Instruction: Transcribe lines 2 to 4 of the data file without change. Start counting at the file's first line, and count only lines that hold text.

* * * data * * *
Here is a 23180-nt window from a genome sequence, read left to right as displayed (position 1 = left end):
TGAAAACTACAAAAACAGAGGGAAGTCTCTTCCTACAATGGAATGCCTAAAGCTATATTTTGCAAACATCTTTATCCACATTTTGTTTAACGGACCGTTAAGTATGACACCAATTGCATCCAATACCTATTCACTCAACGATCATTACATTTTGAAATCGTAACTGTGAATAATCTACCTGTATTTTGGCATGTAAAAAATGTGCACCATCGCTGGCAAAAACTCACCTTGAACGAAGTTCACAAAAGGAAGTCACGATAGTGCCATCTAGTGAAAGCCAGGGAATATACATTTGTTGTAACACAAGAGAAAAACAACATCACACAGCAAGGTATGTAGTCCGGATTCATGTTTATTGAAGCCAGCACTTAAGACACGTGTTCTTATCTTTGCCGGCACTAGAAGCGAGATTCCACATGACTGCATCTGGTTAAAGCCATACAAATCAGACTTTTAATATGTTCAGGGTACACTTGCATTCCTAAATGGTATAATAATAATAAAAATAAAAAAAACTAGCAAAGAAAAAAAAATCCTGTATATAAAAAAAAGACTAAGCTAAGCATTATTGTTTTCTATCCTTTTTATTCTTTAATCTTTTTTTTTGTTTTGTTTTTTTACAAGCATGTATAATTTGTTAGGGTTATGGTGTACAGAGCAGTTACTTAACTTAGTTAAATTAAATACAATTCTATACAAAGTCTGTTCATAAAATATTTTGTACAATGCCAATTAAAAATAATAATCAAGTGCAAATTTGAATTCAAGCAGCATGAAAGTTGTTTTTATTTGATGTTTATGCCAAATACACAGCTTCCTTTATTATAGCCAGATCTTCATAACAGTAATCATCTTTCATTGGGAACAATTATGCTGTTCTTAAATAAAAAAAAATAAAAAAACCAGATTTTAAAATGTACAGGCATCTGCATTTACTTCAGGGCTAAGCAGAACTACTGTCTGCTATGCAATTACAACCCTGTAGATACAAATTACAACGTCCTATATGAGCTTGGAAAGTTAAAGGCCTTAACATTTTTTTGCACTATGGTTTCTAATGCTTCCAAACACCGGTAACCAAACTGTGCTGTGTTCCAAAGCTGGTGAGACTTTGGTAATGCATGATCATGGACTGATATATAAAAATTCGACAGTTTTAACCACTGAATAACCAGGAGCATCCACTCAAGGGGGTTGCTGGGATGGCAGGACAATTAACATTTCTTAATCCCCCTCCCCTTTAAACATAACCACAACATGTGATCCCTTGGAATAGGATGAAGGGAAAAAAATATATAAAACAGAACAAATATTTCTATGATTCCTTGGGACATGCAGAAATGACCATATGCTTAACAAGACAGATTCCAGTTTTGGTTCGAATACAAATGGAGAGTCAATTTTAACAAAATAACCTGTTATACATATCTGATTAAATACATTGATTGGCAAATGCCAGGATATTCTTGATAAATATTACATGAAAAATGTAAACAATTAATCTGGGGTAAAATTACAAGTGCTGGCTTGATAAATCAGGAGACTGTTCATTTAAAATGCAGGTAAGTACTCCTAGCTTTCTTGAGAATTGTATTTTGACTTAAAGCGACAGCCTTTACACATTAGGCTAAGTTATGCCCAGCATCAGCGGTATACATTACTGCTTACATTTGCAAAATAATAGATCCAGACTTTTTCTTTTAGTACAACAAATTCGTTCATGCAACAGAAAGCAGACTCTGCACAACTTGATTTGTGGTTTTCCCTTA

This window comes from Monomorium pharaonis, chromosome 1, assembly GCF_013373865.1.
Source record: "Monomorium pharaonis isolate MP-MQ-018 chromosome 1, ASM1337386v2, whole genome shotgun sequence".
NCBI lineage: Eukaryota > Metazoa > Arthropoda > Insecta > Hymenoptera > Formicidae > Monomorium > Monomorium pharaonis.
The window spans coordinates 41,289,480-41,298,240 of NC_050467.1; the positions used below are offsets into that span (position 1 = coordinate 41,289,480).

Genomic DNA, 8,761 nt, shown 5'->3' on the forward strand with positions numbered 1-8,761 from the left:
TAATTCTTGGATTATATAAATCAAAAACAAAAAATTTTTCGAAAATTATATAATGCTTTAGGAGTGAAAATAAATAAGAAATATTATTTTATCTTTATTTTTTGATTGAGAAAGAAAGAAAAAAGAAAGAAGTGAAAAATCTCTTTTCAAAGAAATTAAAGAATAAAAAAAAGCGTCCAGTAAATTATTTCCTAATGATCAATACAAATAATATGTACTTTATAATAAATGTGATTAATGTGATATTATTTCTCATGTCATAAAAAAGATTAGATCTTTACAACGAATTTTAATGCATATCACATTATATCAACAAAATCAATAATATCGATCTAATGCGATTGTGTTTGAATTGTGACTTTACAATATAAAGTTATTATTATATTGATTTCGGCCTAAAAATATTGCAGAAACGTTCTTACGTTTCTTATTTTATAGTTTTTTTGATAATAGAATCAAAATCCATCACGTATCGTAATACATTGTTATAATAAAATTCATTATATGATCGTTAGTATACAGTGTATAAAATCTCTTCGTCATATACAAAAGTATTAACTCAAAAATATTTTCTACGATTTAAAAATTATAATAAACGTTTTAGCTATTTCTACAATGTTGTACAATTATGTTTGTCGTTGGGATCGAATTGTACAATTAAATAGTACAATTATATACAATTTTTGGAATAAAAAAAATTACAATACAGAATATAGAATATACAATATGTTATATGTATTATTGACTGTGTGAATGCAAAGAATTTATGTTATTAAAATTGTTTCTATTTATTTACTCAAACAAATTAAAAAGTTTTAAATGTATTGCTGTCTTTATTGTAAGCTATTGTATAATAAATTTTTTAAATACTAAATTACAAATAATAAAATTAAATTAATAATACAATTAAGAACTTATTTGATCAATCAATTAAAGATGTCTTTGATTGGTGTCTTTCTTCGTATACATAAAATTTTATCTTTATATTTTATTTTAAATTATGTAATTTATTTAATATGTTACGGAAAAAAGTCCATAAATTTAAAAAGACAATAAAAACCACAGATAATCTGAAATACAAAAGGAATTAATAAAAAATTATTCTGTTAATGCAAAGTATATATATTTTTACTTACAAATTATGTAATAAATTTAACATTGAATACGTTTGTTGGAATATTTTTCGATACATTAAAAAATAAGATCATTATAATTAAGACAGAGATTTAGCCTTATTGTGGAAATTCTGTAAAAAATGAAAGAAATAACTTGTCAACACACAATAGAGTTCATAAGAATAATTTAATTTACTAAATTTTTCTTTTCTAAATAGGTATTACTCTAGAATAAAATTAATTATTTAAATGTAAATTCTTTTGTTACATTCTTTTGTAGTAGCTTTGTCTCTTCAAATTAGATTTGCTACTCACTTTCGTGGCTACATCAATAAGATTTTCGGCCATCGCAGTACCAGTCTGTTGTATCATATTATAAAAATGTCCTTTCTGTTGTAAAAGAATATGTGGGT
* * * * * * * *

TGAAAACTACAAAAACAGAGGGAAGTCTCTTCCTACAATGGAATGCCTAAAGCTATATTTTGCAAACATCTTTATCCACATTTTGTTTAACGGACCGTTAAGTATGACACCAATTGCATCCAATACCTATTCACTCAACGATCATTACATTTTGAAATCGTAACTGTGAATAATCTACCTGTATTTTGGCATGTAAAAAATGTGCACCATCGCTGGCAAAAACTCACCTTGAACGAAGTTCACAAAAGGAAGTCACGATAGTGCCATCTAGTGAAAGCCAGGGAATATACATTTGTTGTAACACAAGAGAAAAACAACATCACACAGCAAGGTATGTAGTCCGGATTCATGTTTATTGAAGCCAGCACTTAAGACACGTGTTCTTATCTTTGCCGGCACTAGAAGCGAGATTCCACATGACTGCATCTGGTTAAAGCCATACAAATCAGACTTTTAATATGTTCAGGGTACACTTGCATTCCTAAATGGTATAATAATAATAAAAATAAAAAAAACTAGCAAAGAAAAAAAAATCCTGTATATAAAAAAAAGACTAAGCTAAGCATTATTGTTTTCTATCCTTTTTATTCTTTAATCTTTTTTTTTGTTTTGTTTTTTTACAAGCATGTATAATTTGTTAGGGTTATGGTGTACAGAGCAGTTACTTAACTTAGTTAAATTAAATACAATTCTATACAAAGTCTGTTCATAAAATATTTTGTACAATGCCAATTAAAAATAATAATCAAGTGCAAATTTGAATTCAAGCAGCATGAAAGTTGTTTTTATTTGATGTTTATGCCAAATACACAGCTTCCTTTATTATAGCCAGATCTTCATAACAGTAATCATCTTTCATTGGGAACAATTATGCTGTTCTTAAATAAAAAAAAATAAAAAAACCAGATTTTAAAATGTACAGGCATCTGCATTTACTTCAGGGCTAAGCAGAACTACTGTCTGCTATGCAATTACAACCCTGTAGATACAAATTACAACGTCCTATATGAGCTTGGAAAGTTAAAGGCCTTAACATTTTTTTGCACTATGGTTTCTAATGCTTCCAAACACCGGTAACCAAACTGTGCTGTGTTCCAAAGCTGGTGAGACTTTGGTAATGCATGATCATGGACTGATATATAAAAATTCGACAGTTTTAACCACTGAATAACCAGGAGCATCCACTCAAGGGGGTTGCTGGGATGGCAGGACAATTAACATTTCTTAATCCCCCTCCCCTTTAAACATAACCACAACATGTGATCCCTTGGAATAGGATGAAGGGAAAAAAATATATAAAACAGAACAAATATTTCTATGATTCCTTGGGACATGCAGAAATGACCATATGCTTAACAAGACAGATTCCAGTTTTGGTTCGAATACAAATGGAGAGTCAATTTTAACAAAATAACCTGTTATACATATCTGATTAAATACATTGATTGGCAAATGCCAGGATATTCTTGATAAATATTACATGAAAAATGTAAACAATTAATCTGGGGTAAAATTACAAGTGCTGGCTTGATAAATCAGGAGACTGTTCATTTAAAATGCAGGTAAGTACTCCTAGCTTTCTTGAGAATTGTATTTTGACTTAAAGCGACAGCCTTTACACATTAGGCTAAGTTATGCCCAGCATCAGCGGTATACATTACTGCTTACATTTGCAAAATAATAGATCCAGACTTTTTCTTTTAGTACAACAAATTCGTTCATGCAACAGAAAGCAGACTCTGCACAACTTGATTTGTGGTTTTCCCTTA

This window comes from Monomorium pharaonis, chromosome 1, assembly GCF_013373865.1.
Source record: "Monomorium pharaonis isolate MP-MQ-018 chromosome 1, ASM1337386v2, whole genome shotgun sequence".